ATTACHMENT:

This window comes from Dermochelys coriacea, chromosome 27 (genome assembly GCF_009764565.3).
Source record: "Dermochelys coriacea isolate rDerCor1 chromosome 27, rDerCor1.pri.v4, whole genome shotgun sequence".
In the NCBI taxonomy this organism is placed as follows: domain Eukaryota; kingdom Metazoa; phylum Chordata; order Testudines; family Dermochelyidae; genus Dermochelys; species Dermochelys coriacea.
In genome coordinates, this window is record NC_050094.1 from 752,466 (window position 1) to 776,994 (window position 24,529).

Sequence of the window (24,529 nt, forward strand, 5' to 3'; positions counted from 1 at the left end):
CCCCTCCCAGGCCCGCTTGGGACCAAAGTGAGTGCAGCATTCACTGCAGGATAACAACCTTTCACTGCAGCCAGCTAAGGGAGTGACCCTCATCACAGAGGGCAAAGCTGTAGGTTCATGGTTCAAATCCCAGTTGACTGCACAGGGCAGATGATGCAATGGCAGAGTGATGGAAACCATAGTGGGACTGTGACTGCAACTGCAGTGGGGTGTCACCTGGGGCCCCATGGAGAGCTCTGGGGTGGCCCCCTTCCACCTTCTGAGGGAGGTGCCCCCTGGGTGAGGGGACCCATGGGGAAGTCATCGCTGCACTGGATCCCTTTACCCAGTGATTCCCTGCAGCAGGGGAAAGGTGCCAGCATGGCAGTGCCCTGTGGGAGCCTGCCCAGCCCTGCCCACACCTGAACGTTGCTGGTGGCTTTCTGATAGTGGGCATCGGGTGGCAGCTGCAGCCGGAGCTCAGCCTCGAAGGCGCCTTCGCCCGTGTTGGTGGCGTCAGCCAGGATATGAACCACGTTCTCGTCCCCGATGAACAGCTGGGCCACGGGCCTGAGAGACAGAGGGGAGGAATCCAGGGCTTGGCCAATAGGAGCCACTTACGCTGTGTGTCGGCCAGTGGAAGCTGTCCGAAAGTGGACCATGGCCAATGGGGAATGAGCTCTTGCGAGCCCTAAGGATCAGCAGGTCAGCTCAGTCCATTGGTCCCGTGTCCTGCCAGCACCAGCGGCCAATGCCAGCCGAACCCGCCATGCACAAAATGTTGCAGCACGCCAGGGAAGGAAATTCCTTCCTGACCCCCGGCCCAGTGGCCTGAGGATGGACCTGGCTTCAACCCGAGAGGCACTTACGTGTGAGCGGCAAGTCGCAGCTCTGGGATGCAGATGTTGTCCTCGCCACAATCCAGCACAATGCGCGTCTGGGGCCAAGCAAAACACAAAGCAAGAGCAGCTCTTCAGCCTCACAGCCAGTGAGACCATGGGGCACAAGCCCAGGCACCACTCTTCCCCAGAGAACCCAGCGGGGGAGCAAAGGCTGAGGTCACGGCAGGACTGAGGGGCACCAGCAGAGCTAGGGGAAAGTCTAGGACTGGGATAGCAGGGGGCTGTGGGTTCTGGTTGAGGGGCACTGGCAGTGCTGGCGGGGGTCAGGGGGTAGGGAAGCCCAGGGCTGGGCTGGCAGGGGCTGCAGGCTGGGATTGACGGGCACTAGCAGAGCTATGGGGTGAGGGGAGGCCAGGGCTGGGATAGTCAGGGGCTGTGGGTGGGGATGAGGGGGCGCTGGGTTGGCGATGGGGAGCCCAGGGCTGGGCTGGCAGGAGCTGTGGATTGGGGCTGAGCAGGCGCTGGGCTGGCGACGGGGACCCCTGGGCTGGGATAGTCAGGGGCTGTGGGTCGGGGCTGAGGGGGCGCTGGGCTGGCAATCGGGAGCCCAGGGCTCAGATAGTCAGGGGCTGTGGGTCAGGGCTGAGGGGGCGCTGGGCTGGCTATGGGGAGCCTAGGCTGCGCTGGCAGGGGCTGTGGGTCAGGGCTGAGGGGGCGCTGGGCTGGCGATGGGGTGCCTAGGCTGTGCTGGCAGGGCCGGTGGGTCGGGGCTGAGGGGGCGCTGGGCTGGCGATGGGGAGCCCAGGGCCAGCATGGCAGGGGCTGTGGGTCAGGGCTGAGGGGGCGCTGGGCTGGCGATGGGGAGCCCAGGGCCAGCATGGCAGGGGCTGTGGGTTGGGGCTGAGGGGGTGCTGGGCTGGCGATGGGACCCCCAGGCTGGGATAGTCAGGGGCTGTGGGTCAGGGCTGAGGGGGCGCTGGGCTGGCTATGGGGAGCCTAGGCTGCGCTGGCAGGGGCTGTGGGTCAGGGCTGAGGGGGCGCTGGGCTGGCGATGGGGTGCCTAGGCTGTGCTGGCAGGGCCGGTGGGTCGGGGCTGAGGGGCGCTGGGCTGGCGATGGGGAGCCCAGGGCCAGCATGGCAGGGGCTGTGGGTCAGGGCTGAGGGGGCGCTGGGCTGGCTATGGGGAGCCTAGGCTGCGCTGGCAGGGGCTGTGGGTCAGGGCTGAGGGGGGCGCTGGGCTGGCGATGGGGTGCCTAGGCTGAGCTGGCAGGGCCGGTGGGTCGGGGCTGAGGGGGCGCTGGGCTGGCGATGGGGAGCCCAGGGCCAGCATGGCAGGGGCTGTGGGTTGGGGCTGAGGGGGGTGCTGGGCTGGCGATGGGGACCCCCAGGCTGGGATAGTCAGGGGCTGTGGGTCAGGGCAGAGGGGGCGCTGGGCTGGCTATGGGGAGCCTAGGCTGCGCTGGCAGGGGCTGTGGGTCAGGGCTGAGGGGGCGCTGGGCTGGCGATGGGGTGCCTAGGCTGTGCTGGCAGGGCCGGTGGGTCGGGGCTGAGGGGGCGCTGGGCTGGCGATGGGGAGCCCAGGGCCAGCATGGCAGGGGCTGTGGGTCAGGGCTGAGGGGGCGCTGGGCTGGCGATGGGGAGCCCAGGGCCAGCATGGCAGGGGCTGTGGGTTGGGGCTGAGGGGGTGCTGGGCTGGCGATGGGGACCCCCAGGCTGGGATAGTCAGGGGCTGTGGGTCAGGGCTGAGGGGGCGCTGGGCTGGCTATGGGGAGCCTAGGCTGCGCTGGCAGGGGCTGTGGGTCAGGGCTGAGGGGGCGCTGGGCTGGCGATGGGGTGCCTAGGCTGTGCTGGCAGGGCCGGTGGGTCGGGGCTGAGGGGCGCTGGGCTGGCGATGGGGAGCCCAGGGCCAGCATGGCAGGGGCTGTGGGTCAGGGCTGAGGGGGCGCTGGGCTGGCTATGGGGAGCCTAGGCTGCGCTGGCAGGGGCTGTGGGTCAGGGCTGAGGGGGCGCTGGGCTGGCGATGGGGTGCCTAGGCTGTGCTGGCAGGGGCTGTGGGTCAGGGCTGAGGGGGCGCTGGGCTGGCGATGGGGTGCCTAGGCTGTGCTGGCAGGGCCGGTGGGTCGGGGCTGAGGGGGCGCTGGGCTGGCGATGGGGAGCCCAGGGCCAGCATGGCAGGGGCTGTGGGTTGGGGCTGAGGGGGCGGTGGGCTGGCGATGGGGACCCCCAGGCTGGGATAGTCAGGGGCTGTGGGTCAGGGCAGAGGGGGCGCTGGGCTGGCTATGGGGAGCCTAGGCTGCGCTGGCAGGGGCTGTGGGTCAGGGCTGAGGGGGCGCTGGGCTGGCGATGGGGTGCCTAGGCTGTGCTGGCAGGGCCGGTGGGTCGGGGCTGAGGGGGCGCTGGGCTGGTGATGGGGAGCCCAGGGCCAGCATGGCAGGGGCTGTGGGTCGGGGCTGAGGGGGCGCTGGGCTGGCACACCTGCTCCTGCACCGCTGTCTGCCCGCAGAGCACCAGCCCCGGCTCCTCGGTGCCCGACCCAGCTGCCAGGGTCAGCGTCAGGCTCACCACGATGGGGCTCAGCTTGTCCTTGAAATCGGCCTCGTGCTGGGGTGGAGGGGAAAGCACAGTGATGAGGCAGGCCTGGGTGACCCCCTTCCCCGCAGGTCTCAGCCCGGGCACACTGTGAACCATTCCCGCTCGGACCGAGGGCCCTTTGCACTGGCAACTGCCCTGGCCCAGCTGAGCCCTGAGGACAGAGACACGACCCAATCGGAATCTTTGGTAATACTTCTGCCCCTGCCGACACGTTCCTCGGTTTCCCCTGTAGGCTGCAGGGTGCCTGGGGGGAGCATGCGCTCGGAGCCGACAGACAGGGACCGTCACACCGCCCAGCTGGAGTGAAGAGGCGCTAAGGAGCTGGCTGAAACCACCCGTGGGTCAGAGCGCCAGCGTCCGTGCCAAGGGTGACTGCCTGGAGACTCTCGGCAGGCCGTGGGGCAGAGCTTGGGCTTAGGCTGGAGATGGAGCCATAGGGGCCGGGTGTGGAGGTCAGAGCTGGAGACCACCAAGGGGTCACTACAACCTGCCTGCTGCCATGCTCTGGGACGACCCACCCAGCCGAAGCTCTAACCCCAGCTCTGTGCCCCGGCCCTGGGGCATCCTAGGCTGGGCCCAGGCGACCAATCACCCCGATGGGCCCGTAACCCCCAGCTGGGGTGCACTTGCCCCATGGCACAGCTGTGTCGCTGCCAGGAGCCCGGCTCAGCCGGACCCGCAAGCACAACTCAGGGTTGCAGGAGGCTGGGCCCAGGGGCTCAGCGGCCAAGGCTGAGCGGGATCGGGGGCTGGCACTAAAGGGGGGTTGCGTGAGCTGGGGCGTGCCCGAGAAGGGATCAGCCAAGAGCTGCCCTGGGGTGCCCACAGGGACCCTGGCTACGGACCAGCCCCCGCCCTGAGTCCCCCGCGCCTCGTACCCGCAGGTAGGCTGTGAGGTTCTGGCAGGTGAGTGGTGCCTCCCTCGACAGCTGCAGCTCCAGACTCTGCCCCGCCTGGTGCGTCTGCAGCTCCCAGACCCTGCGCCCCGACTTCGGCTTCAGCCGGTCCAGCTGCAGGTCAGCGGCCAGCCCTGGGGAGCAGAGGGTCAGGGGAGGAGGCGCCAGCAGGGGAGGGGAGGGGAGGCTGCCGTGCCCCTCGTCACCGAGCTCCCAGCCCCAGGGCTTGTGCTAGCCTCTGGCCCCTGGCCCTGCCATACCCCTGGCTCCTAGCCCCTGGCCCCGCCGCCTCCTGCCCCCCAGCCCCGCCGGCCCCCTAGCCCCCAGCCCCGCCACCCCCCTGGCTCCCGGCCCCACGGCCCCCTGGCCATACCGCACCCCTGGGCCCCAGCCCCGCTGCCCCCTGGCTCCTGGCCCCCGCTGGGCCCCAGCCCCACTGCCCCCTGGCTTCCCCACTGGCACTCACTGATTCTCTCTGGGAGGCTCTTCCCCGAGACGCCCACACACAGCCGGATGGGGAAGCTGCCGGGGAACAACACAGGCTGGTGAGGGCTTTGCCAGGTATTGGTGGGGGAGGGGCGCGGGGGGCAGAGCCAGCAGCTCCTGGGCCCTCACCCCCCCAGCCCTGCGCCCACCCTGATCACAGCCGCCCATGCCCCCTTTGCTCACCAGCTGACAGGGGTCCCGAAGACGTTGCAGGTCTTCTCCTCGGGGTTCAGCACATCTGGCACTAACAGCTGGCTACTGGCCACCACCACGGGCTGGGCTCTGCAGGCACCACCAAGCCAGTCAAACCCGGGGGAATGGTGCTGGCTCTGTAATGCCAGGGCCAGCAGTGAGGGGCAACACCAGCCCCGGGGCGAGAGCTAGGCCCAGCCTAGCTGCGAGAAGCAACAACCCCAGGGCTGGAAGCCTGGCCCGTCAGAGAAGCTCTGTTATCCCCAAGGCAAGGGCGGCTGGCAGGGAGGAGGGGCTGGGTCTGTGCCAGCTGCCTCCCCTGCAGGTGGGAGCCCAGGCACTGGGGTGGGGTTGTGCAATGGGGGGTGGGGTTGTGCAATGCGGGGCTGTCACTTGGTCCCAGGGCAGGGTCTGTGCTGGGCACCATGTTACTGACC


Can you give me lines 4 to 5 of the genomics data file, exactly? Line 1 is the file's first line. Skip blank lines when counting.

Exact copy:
In genome coordinates, this window is record NC_050094.1 from 752,466 (window position 1) to 776,994 (window position 24,529).

Sequence of the window (24,529 nt, forward strand, 5' to 3'; positions counted from 1 at the left end):